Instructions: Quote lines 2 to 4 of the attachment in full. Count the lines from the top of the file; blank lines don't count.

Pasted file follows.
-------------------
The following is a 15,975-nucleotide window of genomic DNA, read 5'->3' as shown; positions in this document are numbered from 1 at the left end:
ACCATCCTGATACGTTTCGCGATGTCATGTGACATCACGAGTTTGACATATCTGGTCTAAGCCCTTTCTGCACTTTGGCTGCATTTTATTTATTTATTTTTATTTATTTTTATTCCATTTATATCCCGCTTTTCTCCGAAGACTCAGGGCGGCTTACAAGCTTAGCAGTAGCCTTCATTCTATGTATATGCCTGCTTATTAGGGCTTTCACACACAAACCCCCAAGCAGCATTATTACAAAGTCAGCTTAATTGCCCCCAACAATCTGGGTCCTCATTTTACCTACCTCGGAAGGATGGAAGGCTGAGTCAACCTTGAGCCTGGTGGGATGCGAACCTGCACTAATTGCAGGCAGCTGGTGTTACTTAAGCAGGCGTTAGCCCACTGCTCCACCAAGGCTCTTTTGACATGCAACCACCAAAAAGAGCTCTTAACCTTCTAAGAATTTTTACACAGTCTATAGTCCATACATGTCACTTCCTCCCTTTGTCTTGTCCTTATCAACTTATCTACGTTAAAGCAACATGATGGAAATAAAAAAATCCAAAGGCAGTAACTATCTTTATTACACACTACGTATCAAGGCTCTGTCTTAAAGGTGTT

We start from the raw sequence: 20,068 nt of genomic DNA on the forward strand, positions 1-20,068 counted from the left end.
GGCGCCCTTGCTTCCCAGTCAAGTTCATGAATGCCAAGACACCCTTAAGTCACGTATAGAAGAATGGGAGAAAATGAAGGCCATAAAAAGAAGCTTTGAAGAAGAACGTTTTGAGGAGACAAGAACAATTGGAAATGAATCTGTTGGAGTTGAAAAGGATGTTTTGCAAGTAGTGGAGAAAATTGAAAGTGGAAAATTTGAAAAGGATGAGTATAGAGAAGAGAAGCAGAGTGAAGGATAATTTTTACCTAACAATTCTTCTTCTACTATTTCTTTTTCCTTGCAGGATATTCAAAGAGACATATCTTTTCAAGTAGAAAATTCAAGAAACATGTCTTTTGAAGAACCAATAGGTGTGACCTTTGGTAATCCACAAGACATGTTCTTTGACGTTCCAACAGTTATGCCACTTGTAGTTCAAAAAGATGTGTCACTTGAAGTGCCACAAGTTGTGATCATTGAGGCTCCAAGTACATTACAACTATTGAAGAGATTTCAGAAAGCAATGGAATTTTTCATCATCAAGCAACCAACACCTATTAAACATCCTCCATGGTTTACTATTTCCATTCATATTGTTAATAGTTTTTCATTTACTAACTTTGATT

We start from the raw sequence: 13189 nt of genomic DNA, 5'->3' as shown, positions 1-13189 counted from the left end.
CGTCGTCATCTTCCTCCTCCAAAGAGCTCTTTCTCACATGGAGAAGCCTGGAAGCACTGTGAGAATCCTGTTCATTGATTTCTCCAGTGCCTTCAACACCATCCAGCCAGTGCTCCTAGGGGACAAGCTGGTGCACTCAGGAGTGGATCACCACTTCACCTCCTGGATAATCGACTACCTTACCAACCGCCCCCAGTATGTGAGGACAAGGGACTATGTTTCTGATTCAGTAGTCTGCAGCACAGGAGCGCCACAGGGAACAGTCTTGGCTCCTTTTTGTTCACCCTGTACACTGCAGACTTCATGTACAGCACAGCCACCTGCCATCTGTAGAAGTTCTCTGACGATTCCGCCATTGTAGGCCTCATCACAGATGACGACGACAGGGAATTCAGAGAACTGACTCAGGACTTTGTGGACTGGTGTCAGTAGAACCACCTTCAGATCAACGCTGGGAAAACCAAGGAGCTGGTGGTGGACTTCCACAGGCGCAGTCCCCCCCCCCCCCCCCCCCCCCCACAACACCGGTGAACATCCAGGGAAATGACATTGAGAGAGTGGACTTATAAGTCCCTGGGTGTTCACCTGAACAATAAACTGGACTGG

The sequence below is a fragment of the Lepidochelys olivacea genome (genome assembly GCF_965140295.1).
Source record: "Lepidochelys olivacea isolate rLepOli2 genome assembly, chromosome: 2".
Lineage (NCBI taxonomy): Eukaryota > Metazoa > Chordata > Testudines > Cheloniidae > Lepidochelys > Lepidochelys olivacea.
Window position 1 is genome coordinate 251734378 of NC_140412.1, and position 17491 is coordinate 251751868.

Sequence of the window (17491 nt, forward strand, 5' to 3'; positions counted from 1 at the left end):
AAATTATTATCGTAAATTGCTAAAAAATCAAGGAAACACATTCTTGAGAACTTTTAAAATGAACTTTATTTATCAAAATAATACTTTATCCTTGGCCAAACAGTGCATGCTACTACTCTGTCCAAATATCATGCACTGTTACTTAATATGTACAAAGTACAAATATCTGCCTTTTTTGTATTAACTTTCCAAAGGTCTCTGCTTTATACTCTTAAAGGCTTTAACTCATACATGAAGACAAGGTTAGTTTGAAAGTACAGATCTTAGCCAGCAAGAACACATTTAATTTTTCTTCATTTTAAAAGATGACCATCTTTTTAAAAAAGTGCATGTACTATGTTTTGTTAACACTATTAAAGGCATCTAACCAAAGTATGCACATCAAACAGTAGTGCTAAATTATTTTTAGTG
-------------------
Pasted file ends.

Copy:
ACCATCCTGATACGTTTCGCGATGTCATGTGACATCACGAGTTTGACATATCTGGTCTAAGCCCTTTCTGCACTTTGGCTGCATTTTATTTATTTATTTTTATTTATTTTTATTCCATTTATATCCCGCTTTTCTCCGAAGACTCAGGGCGGCTTACAAGCTTAGCAGTAGCCTTCATTCTATGTATATGCCTGCTTATTAGGGCTTTCACACACAAACCCCCAAGCAGCATTATTACAAAGTCAGCTTAATTGCCCCCAACAATCTGGGTCCTCATTTTACCTACCTCGGAAGGATGGAAGGCTGAGTCAACCTTGAGCCTGGTGGGATGCGAACCTGCACTAATTGCAGGCAGCTGGTGTTACTTAAGCAGGCGTTAGCCCACTGCTCCACCAAGGCTCTTTTGACATGCAACCACCAAAAAGAGCTCTTAACCTTCTAAGAATTTTTACACAGTCTATAGTCCATACATGTCACTTCCTCCCTTTGTCTTGTCCTTATCAACTTATCTACGTTAAAGCAACATGATGGAAATAAAAAAATCCAAAGGCAGTAACTATCTTTATTACACACTACGTATCAAGGCTCTGTCTTAAAGGTGTT

We start from the raw sequence: 20,068 nt of genomic DNA on the forward strand, positions 1-20,068 counted from the left end.
GGCGCCCTTGCTTCCCAGTCAAGTTCATGAATGCCAAGACACCCTTAAGTCACGTATAGAAGAATGGGAGAAAATGAAGGCCATAAAAAGAAGCTTTGAAGAAGAACGTTTTGAGGAGACAAGAACAATTGGAAATGAATCTGTTGGAGTTGAAAAGGATGTTTTGCAAGTAGTGGAGAAAATTGAAAGTGGAAAATTTGAAAAGGATGAGTATAGAGAAGAGAAGCAGAGTGAAGGATAATTTTTACCTAACAATTCTTCTTCTACTATTTCTTTTTCCTTGCAGGATATTCAAAGAGACATATCTTTTCAAGTAGAAAATTCAAGAAACATGTCTTTTGAAGAACCAATAGGTGTGACCTTTGGTAATCCACAAGACATGTTCTTTGACGTTCCAACAGTTATGCCACTTGTAGTTCAAAAAGATGTGTCACTTGAAGTGCCACAAGTTGTGATCATTGAGGCTCCAAGTACATTACAACTATTGAAGAGATTTCAGAAAGCAATGGAATTTTTCATCATCAAGCAACCAACACCTATTAAACATCCTCCATGGTTTACTATTTCCATTCATATTGTTAATAGTTTTTCATTTACTAACTTTGATT